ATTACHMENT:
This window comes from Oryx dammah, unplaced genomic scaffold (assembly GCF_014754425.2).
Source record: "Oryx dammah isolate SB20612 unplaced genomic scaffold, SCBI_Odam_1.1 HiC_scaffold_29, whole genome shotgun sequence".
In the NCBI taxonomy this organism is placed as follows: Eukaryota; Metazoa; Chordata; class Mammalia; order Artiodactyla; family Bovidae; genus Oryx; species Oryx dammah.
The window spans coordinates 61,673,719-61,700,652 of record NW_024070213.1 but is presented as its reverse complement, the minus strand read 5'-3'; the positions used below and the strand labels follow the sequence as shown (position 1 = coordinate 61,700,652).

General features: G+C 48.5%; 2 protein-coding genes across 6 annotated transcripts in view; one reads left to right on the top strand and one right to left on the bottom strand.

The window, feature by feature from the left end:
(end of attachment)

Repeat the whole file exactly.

This window comes from Oryx dammah, unplaced genomic scaffold (assembly GCF_014754425.2).
Source record: "Oryx dammah isolate SB20612 unplaced genomic scaffold, SCBI_Odam_1.1 HiC_scaffold_29, whole genome shotgun sequence".
In the NCBI taxonomy this organism is placed as follows: Eukaryota; Metazoa; Chordata; class Mammalia; order Artiodactyla; family Bovidae; genus Oryx; species Oryx dammah.
The window spans coordinates 61,673,719-61,700,652 of record NW_024070213.1 but is presented as its reverse complement, the minus strand read 5'-3'; the positions used below and the strand labels follow the sequence as shown (position 1 = coordinate 61,700,652).

General features: G+C 48.5%; 2 protein-coding genes across 6 annotated transcripts in view; one reads left to right on the top strand and one right to left on the bottom strand.

The window, feature by feature from the left end: